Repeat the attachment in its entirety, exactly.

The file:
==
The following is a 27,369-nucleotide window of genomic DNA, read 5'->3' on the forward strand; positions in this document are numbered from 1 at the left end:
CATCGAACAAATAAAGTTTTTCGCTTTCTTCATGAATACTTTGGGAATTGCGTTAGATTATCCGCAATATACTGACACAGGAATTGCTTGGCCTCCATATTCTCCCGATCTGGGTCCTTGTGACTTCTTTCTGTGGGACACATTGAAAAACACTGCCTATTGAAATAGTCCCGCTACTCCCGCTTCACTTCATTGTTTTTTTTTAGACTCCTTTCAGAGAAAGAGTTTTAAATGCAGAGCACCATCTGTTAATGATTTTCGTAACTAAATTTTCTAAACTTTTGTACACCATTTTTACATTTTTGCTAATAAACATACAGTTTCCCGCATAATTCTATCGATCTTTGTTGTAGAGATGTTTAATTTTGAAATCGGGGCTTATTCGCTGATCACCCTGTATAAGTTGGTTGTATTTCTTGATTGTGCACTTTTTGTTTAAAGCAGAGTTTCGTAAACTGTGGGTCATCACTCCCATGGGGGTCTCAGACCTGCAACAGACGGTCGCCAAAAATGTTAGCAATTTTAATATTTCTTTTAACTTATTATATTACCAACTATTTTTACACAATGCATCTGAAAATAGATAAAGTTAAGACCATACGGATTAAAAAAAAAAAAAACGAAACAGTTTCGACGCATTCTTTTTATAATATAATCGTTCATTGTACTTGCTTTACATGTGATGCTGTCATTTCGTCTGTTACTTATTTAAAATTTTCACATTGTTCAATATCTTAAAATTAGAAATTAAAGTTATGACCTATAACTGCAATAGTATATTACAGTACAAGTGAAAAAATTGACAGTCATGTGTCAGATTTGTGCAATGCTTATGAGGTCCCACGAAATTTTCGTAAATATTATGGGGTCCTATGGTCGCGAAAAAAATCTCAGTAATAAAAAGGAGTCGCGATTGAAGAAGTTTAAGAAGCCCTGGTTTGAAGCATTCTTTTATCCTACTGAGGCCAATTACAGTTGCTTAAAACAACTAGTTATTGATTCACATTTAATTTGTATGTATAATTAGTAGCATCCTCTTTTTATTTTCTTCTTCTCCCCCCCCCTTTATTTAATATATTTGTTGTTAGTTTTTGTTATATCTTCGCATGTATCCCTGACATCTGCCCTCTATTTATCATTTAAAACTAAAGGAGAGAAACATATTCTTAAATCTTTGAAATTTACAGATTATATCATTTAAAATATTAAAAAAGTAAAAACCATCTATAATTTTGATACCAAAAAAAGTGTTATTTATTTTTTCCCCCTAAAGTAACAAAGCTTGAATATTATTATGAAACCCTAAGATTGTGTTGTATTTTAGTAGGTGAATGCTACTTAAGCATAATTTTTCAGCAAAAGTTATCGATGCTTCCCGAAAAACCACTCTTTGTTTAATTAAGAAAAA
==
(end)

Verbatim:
The following is a 27,369-nucleotide window of genomic DNA, read 5'->3' on the forward strand; positions in this document are numbered from 1 at the left end:
CATCGAACAAATAAAGTTTTTCGCTTTCTTCATGAATACTTTGGGAATTGCGTTAGATTATCCGCAATATACTGACACAGGAATTGCTTGGCCTCCATATTCTCCCGATCTGGGTCCTTGTGACTTCTTTCTGTGGGACACATTGAAAAACACTGCCTATTGAAATAGTCCCGCTACTCCCGCTTCACTTCATTGTTTTTTTTTAGACTCCTTTCAGAGAAAGAGTTTTAAATGCAGAGCACCATCTGTTAATGATTTTCGTAACTAAATTTTCTAAACTTTTGTACACCATTTTTACATTTTTGCTAATAAACATACAGTTTCCCGCATAATTCTATCGATCTTTGTTGTAGAGATGTTTAATTTTGAAATCGGGGCTTATTCGCTGATCACCCTGTATAAGTTGGTTGTATTTCTTGATTGTGCACTTTTTGTTTAAAGCAGAGTTTCGTAAACTGTGGGTCATCACTCCCATGGGGGTCTCAGACCTGCAACAGACGGTCGCCAAAAATGTTAGCAATTTTAATATTTCTTTTAACTTATTATATTACCAACTATTTTTACACAATGCATCTGAAAATAGATAAAGTTAAGACCATACGGATTAAAAAAAAAAAAAACGAAACAGTTTCGACGCATTCTTTTTATAATATAATCGTTCATTGTACTTGCTTTACATGTGATGCTGTCATTTCGTCTGTTACTTATTTAAAATTTTCACATTGTTCAATATCTTAAAATTAGAAATTAAAGTTATGACCTATAACTGCAATAGTATATTACAGTACAAGTGAAAAAATTGACAGTCATGTGTCAGATTTGTGCAATGCTTATGAGGTCCCACGAAATTTTCGTAAATATTATGGGGTCCTATGGTCGCGAAAAAAATCTCAGTAATAAAAAGGAGTCGCGATTGAAGAAGTTTAAGAAGCCCTGGTTTGAAGCATTCTTTTATCCTACTGAGGCCAATTACAGTTGCTTAAAACAACTAGTTATTGATTCACATTTAATTTGTATGTATAATTAGTAGCATCCTCTTTTTATTTTCTTCTTCTCCCCCCCCCTTTATTTAATATATTTGTTGTTAGTTTTTGTTATATCTTCGCATGTATCCCTGACATCTGCCCTCTATTTATCATTTAAAACTAAAGGAGAGAAACATATTCTTAAATCTTTGAAATTTACAGATTATATCATTTAAAATATTAAAAAAGTAAAAACCATCTATAATTTTGATACCAAAAAAAGTGTTATTTATTTTTTCCCCCTAAAGTAACAAAGCTTGAATATTATTATGAAACCCTAAGATTGTGTTGTATTTTAGTAGGTGAATGCTACTTAAGCATAATTTTTCAGCAAAAGTTATCGATGCTTCCCGAAAAACCACTCTTTGTTTAATTAAGAAAAA